Anna (mid 20s) was admitted to our challenging behaviour service in Stoke in 2011 from another independent mental health hospital. She had been in contact with mental health services since her early adolescence and had numerous admissions to NHS services. Anna had an existing diagnosis of Dissociative Identity Disorder upon her admission, as well as a history of serious self-harm, substance misuse, an atypical eating disorder, and destructive interpersonal relationships. As a mother of two young children, maintaining family relationships was extremely important to her.
Upon admission, Anna presented with disordered eating alongside the associated low weight and required feeding via an NG tube. In addition, she manifested high levels of distress and disturbance characterized by severe dissociative states. Following initial assessment and a multidisciplinary formulation process, it was identified that Anna required specific intervention for her primary diagnosis of Dissociative Identity Disorder.
Working within a paradigm of structural dissociation, a primary goal of psychological therapy was to enhance Anna’s awareness of the different parts of her internal system and to negotiate and resolve the conflicts of different parts/alter identities. Treatment followed a phase-oriented approach, with the initial phase comprising of establishing safety, stabilisation, and symptom reduction. A primary component of this was the development of a positive and constructive behavioural repertoire, i.e. reducing deliberate self-harm.
Subsequent phases of resolving past trauma have involved the sharing of information and co-operation between different parts/alter identities and applying therapeutic techniques including reprocessing and re-scripting to reduce symptoms associated with this. The final phase of Integration of the internal system of parts has involved enhancing and facilitating communication and collaboration amongst them, so as to increase motivation and hope, reduce episodes of dissociative amnesia, develop positive behaviours and work towards shared goals.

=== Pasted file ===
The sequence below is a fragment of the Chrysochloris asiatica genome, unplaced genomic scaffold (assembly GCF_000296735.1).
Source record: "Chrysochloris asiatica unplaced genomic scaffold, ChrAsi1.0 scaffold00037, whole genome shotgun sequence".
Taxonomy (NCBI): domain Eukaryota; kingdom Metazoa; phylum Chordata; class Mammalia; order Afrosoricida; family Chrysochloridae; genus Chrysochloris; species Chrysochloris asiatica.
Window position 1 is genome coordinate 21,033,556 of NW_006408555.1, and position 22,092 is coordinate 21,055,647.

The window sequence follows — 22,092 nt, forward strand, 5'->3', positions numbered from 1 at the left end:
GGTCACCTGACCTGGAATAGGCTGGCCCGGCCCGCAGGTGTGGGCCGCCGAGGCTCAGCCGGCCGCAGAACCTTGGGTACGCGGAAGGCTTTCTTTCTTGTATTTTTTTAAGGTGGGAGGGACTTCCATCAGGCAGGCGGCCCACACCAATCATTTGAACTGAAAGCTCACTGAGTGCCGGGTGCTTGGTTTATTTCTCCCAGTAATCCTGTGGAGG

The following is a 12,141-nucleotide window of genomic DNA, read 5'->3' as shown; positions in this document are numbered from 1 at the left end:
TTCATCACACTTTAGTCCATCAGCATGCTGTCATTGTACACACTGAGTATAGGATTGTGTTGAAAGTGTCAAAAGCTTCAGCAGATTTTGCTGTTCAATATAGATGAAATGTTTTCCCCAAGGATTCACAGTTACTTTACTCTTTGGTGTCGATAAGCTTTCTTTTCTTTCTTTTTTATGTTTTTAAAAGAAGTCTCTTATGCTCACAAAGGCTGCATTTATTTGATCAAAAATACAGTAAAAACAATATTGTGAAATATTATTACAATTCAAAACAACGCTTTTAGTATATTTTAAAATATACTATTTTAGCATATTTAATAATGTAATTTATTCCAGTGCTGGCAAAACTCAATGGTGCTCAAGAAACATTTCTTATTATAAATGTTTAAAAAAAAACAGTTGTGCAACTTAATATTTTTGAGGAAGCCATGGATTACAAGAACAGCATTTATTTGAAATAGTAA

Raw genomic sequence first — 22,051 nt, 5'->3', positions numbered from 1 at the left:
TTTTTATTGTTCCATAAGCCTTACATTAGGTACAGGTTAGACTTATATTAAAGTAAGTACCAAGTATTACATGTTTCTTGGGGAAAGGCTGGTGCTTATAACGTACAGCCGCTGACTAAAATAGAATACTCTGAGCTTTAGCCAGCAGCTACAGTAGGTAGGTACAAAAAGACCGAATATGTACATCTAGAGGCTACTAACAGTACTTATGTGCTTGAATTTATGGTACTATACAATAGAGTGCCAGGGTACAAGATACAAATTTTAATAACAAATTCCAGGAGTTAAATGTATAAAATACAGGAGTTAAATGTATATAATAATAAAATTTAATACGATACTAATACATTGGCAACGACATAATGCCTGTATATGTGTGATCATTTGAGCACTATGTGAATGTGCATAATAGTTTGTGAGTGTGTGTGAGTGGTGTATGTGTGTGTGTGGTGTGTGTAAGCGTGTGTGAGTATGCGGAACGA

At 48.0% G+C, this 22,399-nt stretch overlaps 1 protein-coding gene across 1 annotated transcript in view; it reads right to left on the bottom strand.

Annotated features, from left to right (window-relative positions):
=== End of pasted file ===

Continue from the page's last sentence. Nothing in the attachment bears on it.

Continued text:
Anna has attended twice weekly psychological therapy with our Clinical Psychologist throughout her admission. She engaged well with Art Psychotherapy for a period of at least 12 months, during which she worked upon developing an overall conceptualization of her internal system of alters using a specialized creative process.
A consistent multidisciplinary approach has been integral to Anna’s treatment and psychologically informed care plans were developed to identify appropriate responses to different dissociative states in order to manage them more effectively. Anna was initially admitted to Horton ward as the nature of her behaviour was severe and challenging and she required adequate support. However, after several months, she was able to be moved to High Ash, which was a more suitable environment for her, conducive to positive engagement and progress.
During her admission, Anna has worked with the clinical team within the approach outlined above and has made considerable progress. The incidence and severity of her self-harm has gradually decreased over time, resulting in her observations reducing from 2:1 to standard. Anna was able to modify her eating patterns over time, such that she no longer required the NG tube and has maintained a healthy weight. Her family relationships, particularly those with her children, have been substantially strengthened and they have represented significant protective factors for her.
Within her psychological therapy, Anna has been able to process past trauma and achieve a high degree of integration within her internal system of alters. She was discharged from our psychiatric rehabilitation hospital and from her Section 3 and has been participating in leave away from the hospital in preparation for her discharge to supported living in the community.